The Arthur Miller Freedom to Write Lecture by Umberto Eco
May 4, 2008 | The Great Hall at Cooper Union | New York City
With Umberto Eco & Adam Gopnik; introduced by Francine Prose
The PEN World Voices Arthur Miller Freedom to Write Lecture, established in collaboration with the Arthur Miller Estate, was presented by Italian writer, philosopher, critic, and professor Umberto Eco, whose body of work has made invaluable contributions to the fields of semiotics, aesthetics, medievalism, and literary theory.
Discussed: how fiction and “untruth” inform our reality; the missing bullet in Stendhal’s Le Rouge et le Noir; indisputable truths in fictional texts; hypertexts and the creation of new forms of literature; the “American disease” of deconstructive criticism; the benefits of “slow reading” and translating Gérard de Nerval’s Sylvie after 40 years; distinctions between natural and artificial narrative; the necessity of teaching the art of discrimination in schools; language as a biological entity.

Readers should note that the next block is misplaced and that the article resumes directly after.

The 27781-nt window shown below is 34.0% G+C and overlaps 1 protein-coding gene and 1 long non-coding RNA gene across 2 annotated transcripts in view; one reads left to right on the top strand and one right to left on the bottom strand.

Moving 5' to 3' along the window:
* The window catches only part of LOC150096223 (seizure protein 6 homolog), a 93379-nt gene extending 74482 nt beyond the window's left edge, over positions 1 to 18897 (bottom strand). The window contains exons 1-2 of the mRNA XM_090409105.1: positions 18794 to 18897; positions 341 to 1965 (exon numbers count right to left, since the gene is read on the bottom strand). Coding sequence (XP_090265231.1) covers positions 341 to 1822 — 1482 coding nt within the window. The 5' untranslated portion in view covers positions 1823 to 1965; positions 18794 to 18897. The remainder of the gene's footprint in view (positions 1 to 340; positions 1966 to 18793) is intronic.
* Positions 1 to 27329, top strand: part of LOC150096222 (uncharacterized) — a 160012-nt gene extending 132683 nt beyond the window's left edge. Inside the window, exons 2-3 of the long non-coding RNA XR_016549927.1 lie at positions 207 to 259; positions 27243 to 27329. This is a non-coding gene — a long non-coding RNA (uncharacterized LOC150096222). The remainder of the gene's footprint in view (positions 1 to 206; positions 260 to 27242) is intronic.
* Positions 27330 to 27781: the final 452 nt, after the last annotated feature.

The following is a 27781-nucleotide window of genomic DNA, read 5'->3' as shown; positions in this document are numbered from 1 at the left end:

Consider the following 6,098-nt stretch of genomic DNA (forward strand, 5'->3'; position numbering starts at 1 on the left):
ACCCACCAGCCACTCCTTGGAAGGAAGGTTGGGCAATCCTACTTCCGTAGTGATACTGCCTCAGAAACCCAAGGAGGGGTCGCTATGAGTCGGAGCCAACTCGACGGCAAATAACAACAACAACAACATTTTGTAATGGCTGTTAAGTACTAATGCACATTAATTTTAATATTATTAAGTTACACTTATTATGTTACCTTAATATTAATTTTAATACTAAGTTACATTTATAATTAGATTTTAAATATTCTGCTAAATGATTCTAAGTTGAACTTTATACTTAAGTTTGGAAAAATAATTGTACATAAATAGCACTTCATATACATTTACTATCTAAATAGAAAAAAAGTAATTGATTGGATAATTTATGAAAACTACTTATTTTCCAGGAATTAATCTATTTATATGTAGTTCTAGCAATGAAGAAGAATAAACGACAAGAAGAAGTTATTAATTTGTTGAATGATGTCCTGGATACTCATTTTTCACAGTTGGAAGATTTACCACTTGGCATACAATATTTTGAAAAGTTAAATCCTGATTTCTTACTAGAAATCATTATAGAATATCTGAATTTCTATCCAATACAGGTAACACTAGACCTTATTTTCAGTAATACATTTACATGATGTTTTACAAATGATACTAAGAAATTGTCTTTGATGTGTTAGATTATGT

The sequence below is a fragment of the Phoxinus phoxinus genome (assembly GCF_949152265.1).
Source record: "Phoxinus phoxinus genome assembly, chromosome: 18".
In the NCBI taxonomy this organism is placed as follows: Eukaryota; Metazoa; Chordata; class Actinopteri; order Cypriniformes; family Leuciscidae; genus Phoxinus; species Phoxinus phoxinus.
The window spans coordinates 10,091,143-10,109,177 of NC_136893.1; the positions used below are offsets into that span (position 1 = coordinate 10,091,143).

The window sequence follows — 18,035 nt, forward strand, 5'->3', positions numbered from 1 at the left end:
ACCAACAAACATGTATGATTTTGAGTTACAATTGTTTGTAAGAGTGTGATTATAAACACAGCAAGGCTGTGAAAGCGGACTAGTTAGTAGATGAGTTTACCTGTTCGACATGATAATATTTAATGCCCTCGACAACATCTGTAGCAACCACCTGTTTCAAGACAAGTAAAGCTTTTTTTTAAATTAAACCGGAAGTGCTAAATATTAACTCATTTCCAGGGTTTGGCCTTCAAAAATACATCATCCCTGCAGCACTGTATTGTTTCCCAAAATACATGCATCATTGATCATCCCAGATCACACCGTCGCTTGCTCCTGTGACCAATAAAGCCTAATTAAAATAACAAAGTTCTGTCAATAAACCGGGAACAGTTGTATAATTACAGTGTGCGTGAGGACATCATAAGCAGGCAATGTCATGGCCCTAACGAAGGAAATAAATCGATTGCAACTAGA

• Entire event (1:10:28)
• Umberto Eco discusses the advantages of fiction for life and death (25:54)
• Conversation with Umberto Eco & Adam Gopnik (39:43)
• Antonio Romani:
Domenica 4 Maggio alle 6,30 in punto, presso la Cooper Union, Umberto Eco ha tenuto la Third Annual Arthur Miller Freedom to Write Lecture a conclusione del Pen World Voices Festival of International Literature…[More]
• Claudio Ivan Remeseira:
Listening to Umberto Eco give his Arthur Miller Lecture in front of a packed and fascinated auditorium at Cooper Union last Sunday night, one can easily understand the reason of his world-wide appeal…[More]